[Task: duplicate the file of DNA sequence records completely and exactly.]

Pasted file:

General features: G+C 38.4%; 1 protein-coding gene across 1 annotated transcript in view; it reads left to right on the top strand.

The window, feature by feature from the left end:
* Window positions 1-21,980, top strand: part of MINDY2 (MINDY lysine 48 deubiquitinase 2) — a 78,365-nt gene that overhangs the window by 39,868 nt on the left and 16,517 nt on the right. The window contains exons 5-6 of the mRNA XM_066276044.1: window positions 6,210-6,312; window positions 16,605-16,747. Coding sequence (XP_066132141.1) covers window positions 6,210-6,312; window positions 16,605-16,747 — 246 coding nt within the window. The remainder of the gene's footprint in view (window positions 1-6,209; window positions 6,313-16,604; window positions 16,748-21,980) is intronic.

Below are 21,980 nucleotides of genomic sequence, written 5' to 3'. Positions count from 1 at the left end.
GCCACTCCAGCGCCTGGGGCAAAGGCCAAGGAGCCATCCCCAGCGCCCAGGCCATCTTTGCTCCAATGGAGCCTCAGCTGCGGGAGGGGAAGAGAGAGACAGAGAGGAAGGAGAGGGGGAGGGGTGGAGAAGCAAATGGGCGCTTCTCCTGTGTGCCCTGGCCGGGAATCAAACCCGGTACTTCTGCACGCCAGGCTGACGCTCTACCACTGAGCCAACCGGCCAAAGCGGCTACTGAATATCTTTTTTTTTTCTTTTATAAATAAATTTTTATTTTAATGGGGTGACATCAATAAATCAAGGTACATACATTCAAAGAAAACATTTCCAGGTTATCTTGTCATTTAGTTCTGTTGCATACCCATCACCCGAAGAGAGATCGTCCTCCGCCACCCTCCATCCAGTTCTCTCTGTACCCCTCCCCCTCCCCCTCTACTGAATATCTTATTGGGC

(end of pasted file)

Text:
General features: G+C 38.4%; 1 protein-coding gene across 1 annotated transcript in view; it reads left to right on the top strand.

The window, feature by feature from the left end:
* Window positions 1-21,980, top strand: part of MINDY2 (MINDY lysine 48 deubiquitinase 2) — a 78,365-nt gene that overhangs the window by 39,868 nt on the left and 16,517 nt on the right. The window contains exons 5-6 of the mRNA XM_066276044.1: window positions 6,210-6,312; window positions 16,605-16,747. Coding sequence (XP_066132141.1) covers window positions 6,210-6,312; window positions 16,605-16,747 — 246 coding nt within the window. The remainder of the gene's footprint in view (window positions 1-6,209; window positions 6,313-16,604; window positions 16,748-21,980) is intronic.

Below are 21,980 nucleotides of genomic sequence, written 5' to 3'. Positions count from 1 at the left end.
GCCACTCCAGCGCCTGGGGCAAAGGCCAAGGAGCCATCCCCAGCGCCCAGGCCATCTTTGCTCCAATGGAGCCTCAGCTGCGGGAGGGGAAGAGAGAGACAGAGAGGAAGGAGAGGGGGAGGGGTGGAGAAGCAAATGGGCGCTTCTCCTGTGTGCCCTGGCCGGGAATCAAACCCGGTACTTCTGCACGCCAGGCTGACGCTCTACCACTGAGCCAACCGGCCAAAGCGGCTACTGAATATCTTTTTTTTTTCTTTTATAAATAAATTTTTATTTTAATGGGGTGACATCAATAAATCAAGGTACATACATTCAAAGAAAACATTTCCAGGTTATCTTGTCATTTAGTTCTGTTGCATACCCATCACCCGAAGAGAGATCGTCCTCCGCCACCCTCCATCCAGTTCTCTCTGTACCCCTCCCCCTCCCCCTCTACTGAATATCTTATTGGGC